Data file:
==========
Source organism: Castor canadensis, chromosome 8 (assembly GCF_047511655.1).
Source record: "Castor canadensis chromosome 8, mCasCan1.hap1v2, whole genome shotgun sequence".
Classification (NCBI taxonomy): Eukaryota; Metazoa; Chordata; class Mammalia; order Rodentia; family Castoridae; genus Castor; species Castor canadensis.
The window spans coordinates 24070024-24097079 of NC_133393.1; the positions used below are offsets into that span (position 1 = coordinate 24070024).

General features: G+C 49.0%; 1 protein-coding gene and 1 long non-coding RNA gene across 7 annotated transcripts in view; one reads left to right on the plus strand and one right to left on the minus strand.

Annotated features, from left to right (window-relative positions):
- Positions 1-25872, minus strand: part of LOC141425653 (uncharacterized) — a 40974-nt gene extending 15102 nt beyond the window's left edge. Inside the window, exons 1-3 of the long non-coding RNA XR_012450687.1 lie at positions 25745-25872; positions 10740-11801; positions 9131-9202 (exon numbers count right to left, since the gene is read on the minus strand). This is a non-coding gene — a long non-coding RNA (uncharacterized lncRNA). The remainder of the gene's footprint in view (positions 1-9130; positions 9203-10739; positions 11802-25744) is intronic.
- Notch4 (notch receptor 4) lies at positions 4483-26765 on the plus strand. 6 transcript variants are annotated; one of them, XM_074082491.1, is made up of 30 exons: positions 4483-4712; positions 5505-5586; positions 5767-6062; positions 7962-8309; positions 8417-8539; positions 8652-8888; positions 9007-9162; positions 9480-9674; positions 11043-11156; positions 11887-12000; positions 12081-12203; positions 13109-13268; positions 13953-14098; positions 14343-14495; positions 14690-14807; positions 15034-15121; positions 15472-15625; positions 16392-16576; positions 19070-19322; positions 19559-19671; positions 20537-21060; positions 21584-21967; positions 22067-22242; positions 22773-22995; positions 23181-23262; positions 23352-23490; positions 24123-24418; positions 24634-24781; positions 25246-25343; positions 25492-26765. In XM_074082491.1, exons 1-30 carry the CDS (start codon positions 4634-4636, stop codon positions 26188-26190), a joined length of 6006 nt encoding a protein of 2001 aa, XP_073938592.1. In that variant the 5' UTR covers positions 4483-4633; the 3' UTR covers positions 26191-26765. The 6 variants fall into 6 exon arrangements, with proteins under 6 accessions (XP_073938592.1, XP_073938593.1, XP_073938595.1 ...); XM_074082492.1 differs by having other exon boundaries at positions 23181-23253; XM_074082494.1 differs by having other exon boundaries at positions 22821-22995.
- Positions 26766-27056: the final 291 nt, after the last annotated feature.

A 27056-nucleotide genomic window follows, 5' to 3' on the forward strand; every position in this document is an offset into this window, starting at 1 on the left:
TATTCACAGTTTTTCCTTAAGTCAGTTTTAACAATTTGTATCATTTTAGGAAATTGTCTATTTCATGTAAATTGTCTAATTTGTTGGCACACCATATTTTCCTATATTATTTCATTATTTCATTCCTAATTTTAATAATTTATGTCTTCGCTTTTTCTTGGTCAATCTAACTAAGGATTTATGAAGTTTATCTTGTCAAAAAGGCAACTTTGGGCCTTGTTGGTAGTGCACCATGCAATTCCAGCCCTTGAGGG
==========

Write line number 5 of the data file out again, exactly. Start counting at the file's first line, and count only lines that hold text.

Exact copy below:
General features: G+C 49.0%; 1 protein-coding gene and 1 long non-coding RNA gene across 7 annotated transcripts in view; one reads left to right on the plus strand and one right to left on the minus strand.